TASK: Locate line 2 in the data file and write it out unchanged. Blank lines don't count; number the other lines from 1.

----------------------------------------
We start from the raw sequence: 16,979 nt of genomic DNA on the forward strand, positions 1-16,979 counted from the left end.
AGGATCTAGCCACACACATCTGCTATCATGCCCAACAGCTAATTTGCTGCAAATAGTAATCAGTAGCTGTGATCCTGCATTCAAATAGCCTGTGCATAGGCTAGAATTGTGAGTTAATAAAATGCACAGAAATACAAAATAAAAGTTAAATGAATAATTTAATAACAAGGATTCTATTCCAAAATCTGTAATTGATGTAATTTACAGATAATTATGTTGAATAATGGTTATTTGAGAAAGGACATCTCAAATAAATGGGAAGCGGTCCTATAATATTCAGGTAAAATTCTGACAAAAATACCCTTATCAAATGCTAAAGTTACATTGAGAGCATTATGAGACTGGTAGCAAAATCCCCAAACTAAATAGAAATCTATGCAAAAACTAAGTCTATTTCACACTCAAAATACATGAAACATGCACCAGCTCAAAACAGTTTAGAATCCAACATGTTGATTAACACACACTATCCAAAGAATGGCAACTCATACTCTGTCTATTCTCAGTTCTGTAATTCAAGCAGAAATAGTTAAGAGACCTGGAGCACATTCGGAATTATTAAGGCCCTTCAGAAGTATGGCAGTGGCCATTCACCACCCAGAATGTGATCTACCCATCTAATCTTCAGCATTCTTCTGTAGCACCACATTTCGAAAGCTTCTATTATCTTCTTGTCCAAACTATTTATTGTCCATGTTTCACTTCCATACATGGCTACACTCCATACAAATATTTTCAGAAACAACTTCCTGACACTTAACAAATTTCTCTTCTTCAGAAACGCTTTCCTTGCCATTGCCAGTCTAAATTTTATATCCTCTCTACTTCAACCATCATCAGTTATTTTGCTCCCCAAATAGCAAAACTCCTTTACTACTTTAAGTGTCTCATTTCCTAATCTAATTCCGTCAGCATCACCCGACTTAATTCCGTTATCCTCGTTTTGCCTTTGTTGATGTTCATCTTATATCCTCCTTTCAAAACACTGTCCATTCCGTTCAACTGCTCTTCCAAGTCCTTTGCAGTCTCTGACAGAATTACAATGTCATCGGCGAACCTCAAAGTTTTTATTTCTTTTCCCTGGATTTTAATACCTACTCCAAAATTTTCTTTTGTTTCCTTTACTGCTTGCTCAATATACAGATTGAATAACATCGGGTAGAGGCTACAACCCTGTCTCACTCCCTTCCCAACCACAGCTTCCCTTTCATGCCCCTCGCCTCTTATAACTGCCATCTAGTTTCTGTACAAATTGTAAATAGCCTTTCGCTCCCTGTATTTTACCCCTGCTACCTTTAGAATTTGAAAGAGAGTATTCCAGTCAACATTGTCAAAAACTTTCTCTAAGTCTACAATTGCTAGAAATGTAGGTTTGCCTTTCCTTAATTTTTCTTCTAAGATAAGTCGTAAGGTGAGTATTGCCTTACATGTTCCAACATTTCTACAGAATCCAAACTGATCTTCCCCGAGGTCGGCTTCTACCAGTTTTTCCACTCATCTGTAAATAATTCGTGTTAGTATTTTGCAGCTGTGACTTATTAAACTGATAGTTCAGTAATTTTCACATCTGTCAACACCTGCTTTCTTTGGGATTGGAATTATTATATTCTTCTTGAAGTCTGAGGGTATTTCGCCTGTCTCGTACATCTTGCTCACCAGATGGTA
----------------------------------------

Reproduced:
AGGATCTAGCCACACACATCTGCTATCATGCCCAACAGCTAATTTGCTGCAAATAGTAATCAGTAGCTGTGATCCTGCATTCAAATAGCCTGTGCATAGGCTAGAATTGTGAGTTAATAAAATGCACAGAAATACAAAATAAAAGTTAAATGAATAATTTAATAACAAGGATTCTATTCCAAAATCTGTAATTGATGTAATTTACAGATAATTATGTTGAATAATGGTTATTTGAGAAAGGACATCTCAAATAAATGGGAAGCGGTCCTATAATATTCAGGTAAAATTCTGACAAAAATACCCTTATCAAATGCTAAAGTTACATTGAGAGCATTATGAGACTGGTAGCAAAATCCCCAAACTAAATAGAAATCTATGCAAAAACTAAGTCTATTTCACACTCAAAATACATGAAACATGCACCAGCTCAAAACAGTTTAGAATCCAACATGTTGATTAACACACACTATCCAAAGAATGGCAACTCATACTCTGTCTATTCTCAGTTCTGTAATTCAAGCAGAAATAGTTAAGAGACCTGGAGCACATTCGGAATTATTAAGGCCCTTCAGAAGTATGGCAGTGGCCATTCACCACCCAGAATGTGATCTACCCATCTAATCTTCAGCATTCTTCTGTAGCACCACATTTCGAAAGCTTCTATTATCTTCTTGTCCAAACTATTTATTGTCCATGTTTCACTTCCATACATGGCTACACTCCATACAAATATTTTCAGAAACAACTTCCTGACACTTAACAAATTTCTCTTCTTCAGAAACGCTTTCCTTGCCATTGCCAGTCTAAATTTTATATCCTCTCTACTTCAACCATCATCAGTTATTTTGCTCCCCAAATAGCAAAACTCCTTTACTACTTTAAGTGTCTCATTTCCTAATCTAATTCCGTCAGCATCACCCGACTTAATTCCGTTATCCTCGTTTTGCCTTTGTTGATGTTCATCTTATATCCTCCTTTCAAAACACTGTCCATTCCGTTCAACTGCTCTTCCAAGTCCTTTGCAGTCTCTGACAGAATTACAATGTCATCGGCGAACCTCAAAGTTTTTATTTCTTTTCCCTGGATTTTAATACCTACTCCAAAATTTTCTTTTGTTTCCTTTACTGCTTGCTCAATATACAGATTGAATAACATCGGGTAGAGGCTACAACCCTGTCTCACTCCCTTCCCAACCACAGCTTCCCTTTCATGCCCCTCGCCTCTTATAACTGCCATCTAGTTTCTGTACAAATTGTAAATAGCCTTTCGCTCCCTGTATTTTACCCCTGCTACCTTTAGAATTTGAAAGAGAGTATTCCAGTCAACATTGTCAAAAACTTTCTCTAAGTCTACAATTGCTAGAAATGTAGGTTTGCCTTTCCTTAATTTTTCTTCTAAGATAAGTCGTAAGGTGAGTATTGCCTTACATGTTCCAACATTTCTACAGAATCCAAACTGATCTTCCCCGAGGTCGGCTTCTACCAGTTTTTCCACTCATCTGTAAATAATTCGTGTTAGTATTTTGCAGCTGTGACTTATTAAACTGATAGTTCAGTAATTTTCACATCTGTCAACACCTGCTTTCTTTGGGATTGGAATTATTATATTCTTCTTGAAGTCTGAGGGTATTTCGCCTGTCTCGTACATCTTGCTCACCAGATGGTA